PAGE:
(This review is spoiler free)
Written by Richard Montoya and directed by Richard Perez, and produced by the UrbanTheater Company (@urbantheater), the Chicano play Water & Power is an intimate, conflicted, and hopeful portrayal of Hispanic urban masculinity. The play follows eponymous brothers Water (Dennis Garcia) and Power (Ivan Vega) through the past and present as it frames their relationship. In the flashback scenes, their father (Juan Delgado), a hardworking immigrant who works for Chicago’s utilities system, encourages his twin sons to seek respect and power in order to escape systematic oppression. The story is never monochrome, the conflicts that the main characters experience in their quest for power and family are never black and white. The show balances two different stories at its core: obligations to family in times of crisis and the acceptable limits of power. Juggling these two themes is ambitious and complicated, and Water & Power smartly intertwines these two stories to create a play that is both emotional and powerful.
The play was originally written to be set in LA. For the Chicago performances, the writer smartly rewrote the script to reference the Windy City. This, combined with the cramped, one room setting of the play lends the performance intimacy and tension. The script and dialogue intentionally resemble spoken word poetry, but thankfully the performances don’t come across as preachy or unnatural. UTC is renowned in the Chicago arts scene for their satirical performances, and Water & Power represents the studio’s first foray into more dramatic territory. Thankfully, given this experience, the script is peppered with jokes and moments of brevity that help prevent the gravitas of the story from becoming depressing or emotionally exhausting.
Though the show has closed its initial run in Chicago, stay on the lookout for future performances. The play’s charming but conflicted characters, intense performances, and beautiful, poetic writing make this one a must see.
An American in Paris is a new musical that won four Tony Awards in 2015. However, it doesn’t feel like a modern musical as it is based on the 1951 film of the same name. The music also doesn’t sound like it’s from the 50s. That’s because it’s from George Gershwin’s orchestral piece of the same name from 1928.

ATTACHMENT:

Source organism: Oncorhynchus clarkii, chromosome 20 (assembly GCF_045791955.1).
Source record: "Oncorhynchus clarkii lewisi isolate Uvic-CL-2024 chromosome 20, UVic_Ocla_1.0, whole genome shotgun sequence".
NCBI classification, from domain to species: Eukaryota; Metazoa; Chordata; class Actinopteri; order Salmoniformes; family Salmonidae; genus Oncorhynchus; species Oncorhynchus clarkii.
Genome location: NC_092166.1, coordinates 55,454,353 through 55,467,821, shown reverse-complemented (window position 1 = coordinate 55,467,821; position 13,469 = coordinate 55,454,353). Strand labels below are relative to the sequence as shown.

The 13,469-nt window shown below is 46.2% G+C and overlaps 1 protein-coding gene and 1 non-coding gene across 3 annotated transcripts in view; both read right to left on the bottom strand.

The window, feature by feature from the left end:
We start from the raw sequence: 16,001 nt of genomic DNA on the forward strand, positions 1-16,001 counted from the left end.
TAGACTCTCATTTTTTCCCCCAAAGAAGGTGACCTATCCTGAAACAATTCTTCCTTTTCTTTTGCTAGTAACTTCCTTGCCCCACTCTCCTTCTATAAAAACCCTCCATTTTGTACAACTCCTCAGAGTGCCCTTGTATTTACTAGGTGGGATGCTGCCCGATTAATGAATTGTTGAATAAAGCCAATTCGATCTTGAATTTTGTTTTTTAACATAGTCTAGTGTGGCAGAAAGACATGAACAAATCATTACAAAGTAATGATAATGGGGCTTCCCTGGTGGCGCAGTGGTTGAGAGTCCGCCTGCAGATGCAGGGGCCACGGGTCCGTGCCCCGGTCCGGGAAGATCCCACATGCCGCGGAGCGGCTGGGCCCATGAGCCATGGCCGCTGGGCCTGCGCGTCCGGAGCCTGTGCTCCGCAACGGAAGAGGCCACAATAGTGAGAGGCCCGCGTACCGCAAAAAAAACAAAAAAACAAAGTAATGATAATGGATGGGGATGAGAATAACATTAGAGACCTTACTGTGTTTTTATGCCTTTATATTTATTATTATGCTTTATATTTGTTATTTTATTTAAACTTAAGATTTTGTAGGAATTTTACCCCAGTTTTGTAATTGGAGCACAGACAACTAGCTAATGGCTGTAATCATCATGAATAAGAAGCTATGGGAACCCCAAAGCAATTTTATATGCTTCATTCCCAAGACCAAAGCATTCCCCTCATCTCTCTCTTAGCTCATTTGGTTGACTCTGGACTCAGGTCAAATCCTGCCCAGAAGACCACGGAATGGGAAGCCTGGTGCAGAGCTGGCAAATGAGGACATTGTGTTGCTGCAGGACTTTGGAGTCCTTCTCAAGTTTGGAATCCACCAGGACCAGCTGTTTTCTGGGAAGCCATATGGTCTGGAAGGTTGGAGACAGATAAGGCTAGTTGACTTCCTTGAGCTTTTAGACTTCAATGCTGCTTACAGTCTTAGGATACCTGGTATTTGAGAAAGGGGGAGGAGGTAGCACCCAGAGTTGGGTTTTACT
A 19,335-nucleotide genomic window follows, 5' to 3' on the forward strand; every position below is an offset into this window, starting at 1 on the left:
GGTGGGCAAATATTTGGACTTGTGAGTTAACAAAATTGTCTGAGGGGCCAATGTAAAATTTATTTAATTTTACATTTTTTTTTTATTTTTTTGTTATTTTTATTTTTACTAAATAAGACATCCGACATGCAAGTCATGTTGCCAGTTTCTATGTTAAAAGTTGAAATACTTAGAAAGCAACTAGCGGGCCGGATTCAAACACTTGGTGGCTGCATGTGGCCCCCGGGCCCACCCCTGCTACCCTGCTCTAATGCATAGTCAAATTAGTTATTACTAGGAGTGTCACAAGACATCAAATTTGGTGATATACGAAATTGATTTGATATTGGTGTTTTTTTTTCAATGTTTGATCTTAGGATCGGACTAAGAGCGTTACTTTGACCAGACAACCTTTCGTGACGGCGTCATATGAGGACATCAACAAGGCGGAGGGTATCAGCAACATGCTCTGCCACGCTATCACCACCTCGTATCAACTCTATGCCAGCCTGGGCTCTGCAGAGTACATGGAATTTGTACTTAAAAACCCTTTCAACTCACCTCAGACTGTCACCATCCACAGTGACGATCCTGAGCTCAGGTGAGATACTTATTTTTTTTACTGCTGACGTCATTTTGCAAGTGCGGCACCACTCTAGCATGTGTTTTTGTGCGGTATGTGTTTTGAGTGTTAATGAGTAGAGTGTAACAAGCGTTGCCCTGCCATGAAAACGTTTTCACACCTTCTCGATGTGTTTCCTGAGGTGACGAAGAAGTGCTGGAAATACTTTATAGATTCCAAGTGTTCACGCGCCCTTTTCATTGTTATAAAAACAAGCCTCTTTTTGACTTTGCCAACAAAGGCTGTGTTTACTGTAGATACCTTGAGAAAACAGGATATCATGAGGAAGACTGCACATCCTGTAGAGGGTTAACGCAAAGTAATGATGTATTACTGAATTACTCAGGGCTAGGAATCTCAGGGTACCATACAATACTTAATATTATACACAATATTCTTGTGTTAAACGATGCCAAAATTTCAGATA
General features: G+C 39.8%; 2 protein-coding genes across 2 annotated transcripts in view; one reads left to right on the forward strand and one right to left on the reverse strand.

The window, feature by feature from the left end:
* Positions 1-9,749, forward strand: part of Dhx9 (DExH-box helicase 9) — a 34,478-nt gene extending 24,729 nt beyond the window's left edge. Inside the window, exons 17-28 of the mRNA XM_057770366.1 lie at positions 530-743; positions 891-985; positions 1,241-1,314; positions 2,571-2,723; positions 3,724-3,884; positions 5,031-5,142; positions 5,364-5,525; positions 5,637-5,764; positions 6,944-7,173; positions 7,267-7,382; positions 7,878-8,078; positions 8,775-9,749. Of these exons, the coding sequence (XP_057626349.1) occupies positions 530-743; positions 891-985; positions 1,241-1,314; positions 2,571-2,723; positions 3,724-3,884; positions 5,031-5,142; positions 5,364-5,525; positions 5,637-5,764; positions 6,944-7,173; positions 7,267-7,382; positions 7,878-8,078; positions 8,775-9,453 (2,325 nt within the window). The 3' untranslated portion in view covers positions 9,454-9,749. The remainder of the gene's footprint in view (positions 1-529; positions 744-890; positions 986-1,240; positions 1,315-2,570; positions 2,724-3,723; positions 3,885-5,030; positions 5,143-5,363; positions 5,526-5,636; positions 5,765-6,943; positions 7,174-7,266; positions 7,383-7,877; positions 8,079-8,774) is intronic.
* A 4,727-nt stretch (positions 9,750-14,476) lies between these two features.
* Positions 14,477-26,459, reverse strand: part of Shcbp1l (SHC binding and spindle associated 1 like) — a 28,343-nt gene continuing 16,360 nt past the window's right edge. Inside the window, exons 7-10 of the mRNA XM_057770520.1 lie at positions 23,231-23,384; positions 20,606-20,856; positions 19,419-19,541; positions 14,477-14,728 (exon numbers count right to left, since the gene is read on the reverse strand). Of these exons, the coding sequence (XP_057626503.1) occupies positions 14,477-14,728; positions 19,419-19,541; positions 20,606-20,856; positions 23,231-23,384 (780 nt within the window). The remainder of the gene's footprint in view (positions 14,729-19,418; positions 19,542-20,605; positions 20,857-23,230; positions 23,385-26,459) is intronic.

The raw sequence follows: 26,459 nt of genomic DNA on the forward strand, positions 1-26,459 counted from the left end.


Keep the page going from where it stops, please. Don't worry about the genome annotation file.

In the story, it’s 1945 and World War II has just ended. Jerry “missed his train home” and has decided to stay in Paris to become an artist. On his first day there, he meets Lise — and he is instantly smitten. He runs into her again soon after and learns that she has a serious boyfriend. He doesn’t let this deter him and he continues to pursue her. On a professional level, he strives to be a designer for a ballet.
An American in Paris is half musical – half ballet. The best parts of the musical half are “I Got Rhythm” and “Fidgety Feet”. The cast does an excellent job singing these songs. The dancing is fantastic as well. A ballet within the show takes place in the second act that showcases the talents on stage. Even the Joffrey Ballet would be impressed.
The play is completely in English, but there are a few French touches. Here are a few translations:
Merci – Thank you
Monsieur – Mr., sir
Madame – Mrs., ma’am
Merde – Damn it!
Will Jerry end up with Lise? Find out now through August 13th at An American in Paris!
Robby Takac, vocalist and bassist, is having a great time. He’s running around the stage with a giant smile on his face. And why should he? It’s a perfect evening in Chicago at Northerly Island. His band, the Goo Goo Dolls, have been together since 1986, and is still going strong. He isn’t the only one that’s happy tonight.
John Rzeznik, lead singer and guitarist, is also enjoying himself. “This song is for you Chicago. You were one of the first cities to embrace us and pay for our rent before the rest of the world!” They go on to play “Name” from A Boy Named Goo, which came out in 1995. It still sounds great and it had the entire crowd smiling and dancing around.
Before playing a new song, he asks everyone if they can hold their pee. “I know everyone likes to go to the bathroom during the new song so they don’t miss ‘Iris’”. It’s so true! And when he does finally play “Iris” as the finale of the set, it’s a beautiful moment with everyone singing along. “Now this was a fucking rock concert!” he says.
For the encore, they play “Give A Little Bit” by Supertramp. It’s a fantastic end to a great night of music. “This was the best night of my summer!” says Rzeznik. It had been almost exactly one year since they played at Northerly Island with Tribe Society and Collective Soul opening (see the review here). Here’s to keeping this annual tradition going!
See the full setlist here.